Journal cover Journal topic
Earth System Science Data The Data Publishing Journal
Earth Syst. Sci. Data, 4, 143-148, 2012
© Author(s) 2012. This work is distributed
under the Creative Commons Attribution 3.0 License.
16 Nov 2012
Future Flows Climate: an ensemble of 1-km climate change projections for hydrological application in Great Britain
C. Prudhomme1, S. Dadson2, D. Morris1, J. Williamson1, G. Goodsell1, S. Crooks1, L. Boelee1, H. Davies1, G. Buys1,3, T. Lafon1, and G. Watts4 1Centre for Ecology and Hydrology, Maclean Building, Benson Lane, Crowmarsh Gifford, Wallingford, OXON, OX10 8BB, UK
2School of Geography and the Environment, University of Oxford, South Parks Road, Oxford, OX1 3QY, UK
3British Antarctic Survey, High Cross, Madingley Road, Cambridge, CB3 0ET, UK
4Evidence Directorate: Scientific and Evidence Services, Horizon House, Deanery Road, Bristol BS1 5AH, UK
Abstract. The dataset Future Flows Climate was developed as part of the project ''Future Flows and Groundwater Levels'' to provide a consistent set of climate change projections for the whole of Great Britain at both space and time resolutions appropriate for hydrological applications, and to enable climate change uncertainty and climate variability to be accounted for in the assessment of their possible impacts on the environment.

Future Flows Climate is derived from the Hadley Centre's ensemble projection HadRM3-PPE that is part of the basis of UKCP09 and includes projections in available precipitation (water available to hydrological processes after snow and ice storages have been accounted for) and potential evapotranspiration. It corresponds to an 11-member ensemble of transient projections from January 1950 to December 2098, each a single realisation from a different variant of HadRM3. Data are provided on a 1-km grid over the HadRM3 land areas at a daily (available precipitation) and monthly (PE) time step as netCDF files.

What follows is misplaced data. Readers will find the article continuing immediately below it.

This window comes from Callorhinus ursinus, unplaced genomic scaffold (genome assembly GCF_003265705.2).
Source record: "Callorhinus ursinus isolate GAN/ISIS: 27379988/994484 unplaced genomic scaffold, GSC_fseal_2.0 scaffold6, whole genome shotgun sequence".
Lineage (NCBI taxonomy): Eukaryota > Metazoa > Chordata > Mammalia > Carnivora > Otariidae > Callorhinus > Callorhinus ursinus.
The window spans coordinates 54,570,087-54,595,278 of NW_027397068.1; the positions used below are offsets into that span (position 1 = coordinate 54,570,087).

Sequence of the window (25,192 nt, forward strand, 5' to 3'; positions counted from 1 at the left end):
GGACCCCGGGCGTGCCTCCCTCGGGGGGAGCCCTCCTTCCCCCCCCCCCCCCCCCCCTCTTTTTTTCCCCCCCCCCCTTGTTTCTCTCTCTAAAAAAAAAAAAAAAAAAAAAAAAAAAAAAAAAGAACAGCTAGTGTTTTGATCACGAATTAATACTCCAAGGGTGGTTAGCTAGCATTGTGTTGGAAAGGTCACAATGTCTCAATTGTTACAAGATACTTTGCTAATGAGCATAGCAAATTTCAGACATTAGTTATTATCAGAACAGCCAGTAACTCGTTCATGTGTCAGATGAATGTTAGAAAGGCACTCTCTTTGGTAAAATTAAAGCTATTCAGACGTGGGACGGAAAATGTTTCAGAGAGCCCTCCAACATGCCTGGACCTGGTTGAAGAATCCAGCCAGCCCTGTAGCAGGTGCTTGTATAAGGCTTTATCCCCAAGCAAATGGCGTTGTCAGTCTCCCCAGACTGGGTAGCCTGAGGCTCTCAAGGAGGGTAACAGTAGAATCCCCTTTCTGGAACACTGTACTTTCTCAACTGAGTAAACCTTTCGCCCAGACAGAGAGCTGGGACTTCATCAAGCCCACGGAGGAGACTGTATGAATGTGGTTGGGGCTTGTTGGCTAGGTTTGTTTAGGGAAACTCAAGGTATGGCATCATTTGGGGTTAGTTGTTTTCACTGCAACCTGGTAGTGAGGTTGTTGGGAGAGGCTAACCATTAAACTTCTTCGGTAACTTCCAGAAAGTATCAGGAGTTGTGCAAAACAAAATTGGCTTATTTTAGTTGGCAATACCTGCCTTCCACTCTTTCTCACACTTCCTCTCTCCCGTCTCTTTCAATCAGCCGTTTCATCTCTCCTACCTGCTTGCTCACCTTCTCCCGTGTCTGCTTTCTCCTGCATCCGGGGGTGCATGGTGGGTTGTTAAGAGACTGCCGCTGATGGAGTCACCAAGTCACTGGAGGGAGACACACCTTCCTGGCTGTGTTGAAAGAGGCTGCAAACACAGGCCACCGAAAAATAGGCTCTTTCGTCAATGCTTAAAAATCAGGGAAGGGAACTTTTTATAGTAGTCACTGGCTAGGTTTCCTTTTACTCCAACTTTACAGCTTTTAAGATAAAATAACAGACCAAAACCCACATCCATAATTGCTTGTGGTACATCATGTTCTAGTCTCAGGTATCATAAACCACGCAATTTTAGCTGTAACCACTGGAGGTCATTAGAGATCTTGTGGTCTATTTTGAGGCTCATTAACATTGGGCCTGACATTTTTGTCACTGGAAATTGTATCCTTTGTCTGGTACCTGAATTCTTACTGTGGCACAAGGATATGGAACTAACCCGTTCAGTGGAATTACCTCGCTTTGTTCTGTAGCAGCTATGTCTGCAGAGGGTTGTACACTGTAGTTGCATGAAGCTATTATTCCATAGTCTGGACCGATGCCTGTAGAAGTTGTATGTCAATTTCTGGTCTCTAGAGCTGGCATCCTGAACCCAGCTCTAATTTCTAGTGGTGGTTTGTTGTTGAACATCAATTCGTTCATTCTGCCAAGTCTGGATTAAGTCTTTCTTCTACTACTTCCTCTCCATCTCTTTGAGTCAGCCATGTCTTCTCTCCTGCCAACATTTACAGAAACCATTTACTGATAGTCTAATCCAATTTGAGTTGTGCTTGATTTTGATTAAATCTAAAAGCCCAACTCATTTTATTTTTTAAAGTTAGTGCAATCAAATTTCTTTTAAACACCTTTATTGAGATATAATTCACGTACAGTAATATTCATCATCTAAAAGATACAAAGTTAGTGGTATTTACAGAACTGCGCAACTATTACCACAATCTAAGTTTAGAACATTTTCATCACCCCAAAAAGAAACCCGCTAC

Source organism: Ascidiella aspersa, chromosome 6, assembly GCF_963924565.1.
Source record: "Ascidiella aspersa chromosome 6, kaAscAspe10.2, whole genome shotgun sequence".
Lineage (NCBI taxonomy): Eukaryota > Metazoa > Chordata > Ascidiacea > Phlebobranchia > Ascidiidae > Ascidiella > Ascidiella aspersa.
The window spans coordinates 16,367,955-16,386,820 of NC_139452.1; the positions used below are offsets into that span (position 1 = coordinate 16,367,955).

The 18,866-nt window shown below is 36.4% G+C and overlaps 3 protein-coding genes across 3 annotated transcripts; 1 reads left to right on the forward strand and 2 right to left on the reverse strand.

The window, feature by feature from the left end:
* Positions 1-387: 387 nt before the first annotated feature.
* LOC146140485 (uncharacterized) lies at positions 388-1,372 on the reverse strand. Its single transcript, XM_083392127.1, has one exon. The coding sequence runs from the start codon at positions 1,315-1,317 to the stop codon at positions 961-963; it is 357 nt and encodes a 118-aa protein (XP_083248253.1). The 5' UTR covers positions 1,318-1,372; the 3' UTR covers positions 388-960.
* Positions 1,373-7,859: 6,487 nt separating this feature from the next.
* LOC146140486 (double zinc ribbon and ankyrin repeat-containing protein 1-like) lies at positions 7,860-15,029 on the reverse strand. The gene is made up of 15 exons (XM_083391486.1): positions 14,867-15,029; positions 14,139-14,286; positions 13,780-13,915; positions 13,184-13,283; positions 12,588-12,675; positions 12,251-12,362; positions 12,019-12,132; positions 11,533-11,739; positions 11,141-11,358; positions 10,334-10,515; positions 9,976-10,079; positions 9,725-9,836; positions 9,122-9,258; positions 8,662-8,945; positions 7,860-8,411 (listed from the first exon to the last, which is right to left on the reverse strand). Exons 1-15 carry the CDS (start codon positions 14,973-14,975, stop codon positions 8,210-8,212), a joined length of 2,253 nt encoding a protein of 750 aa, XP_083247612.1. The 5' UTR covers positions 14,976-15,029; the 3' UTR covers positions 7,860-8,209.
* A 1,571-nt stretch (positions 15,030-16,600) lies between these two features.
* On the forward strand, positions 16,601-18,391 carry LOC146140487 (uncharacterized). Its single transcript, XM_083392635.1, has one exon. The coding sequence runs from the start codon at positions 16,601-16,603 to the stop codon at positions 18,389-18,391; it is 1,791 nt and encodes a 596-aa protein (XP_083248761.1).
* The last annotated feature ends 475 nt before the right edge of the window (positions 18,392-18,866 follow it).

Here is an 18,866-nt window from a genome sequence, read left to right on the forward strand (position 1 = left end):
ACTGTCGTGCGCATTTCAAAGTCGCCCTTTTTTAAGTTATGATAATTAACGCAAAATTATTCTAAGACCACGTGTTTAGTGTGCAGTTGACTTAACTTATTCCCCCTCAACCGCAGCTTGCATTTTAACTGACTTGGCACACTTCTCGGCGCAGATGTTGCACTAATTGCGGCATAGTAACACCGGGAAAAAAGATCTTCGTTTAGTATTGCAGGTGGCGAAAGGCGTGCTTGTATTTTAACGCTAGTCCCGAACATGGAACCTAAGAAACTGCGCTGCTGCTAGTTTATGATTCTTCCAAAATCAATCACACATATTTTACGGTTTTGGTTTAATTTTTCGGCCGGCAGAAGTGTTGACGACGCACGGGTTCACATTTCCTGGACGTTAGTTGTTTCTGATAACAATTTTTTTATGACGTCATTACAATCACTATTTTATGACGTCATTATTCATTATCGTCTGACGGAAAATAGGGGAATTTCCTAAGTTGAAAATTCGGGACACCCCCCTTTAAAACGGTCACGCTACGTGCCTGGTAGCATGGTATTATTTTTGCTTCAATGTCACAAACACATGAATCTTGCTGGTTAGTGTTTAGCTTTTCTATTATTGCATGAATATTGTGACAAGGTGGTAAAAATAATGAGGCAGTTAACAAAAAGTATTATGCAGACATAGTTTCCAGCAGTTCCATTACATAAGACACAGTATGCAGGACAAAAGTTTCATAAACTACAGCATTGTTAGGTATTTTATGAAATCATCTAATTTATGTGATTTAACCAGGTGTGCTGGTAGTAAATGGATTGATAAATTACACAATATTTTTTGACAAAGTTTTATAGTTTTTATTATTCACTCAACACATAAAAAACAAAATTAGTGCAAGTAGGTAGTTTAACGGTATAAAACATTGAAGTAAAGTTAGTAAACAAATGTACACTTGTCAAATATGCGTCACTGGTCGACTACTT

Because systematic biases in temperature and precipitation were found between HadRM3-PPE and gridded temperature and precipitation observations for the 1962–1991 period, a monthly bias correction procedure was undertaken, based on a linear correction for temperature and a quantile-mapping correction (using the gamma distribution) for precipitation followed by a spatial downscaling. Available precipitation was derived from the bias-corrected precipitation and temperature time series using a simple elevation-dependant snow-melt model. Potential evapotranspiration time series were calculated for each month using the FAO-56 Penman-Monteith equations and bias-corrected temperature, cloud cover, relative humidity and wind speed from HadRM3-PPE along with latitude of the grid and the day of the year.

Future Flows Climate is freely available for non-commercial use under certain licensing conditions. It is the dataset used to generate Future Flows Hydrology, an ensemble of transient projections of daily river flow and monthly groundwater time series for representative river basins and boreholes in Great Britain.


Citation: Prudhomme, C., Dadson, S., Morris, D., Williamson, J., Goodsell, G., Crooks, S., Boelee, L., Davies, H., Buys, G., Lafon, T., and Watts, G.: Future Flows Climate: an ensemble of 1-km climate change projections for hydrological application in Great Britain, Earth Syst. Sci. Data, 4, 143-148, doi:10.5194/essd-4-143-2012, 2012.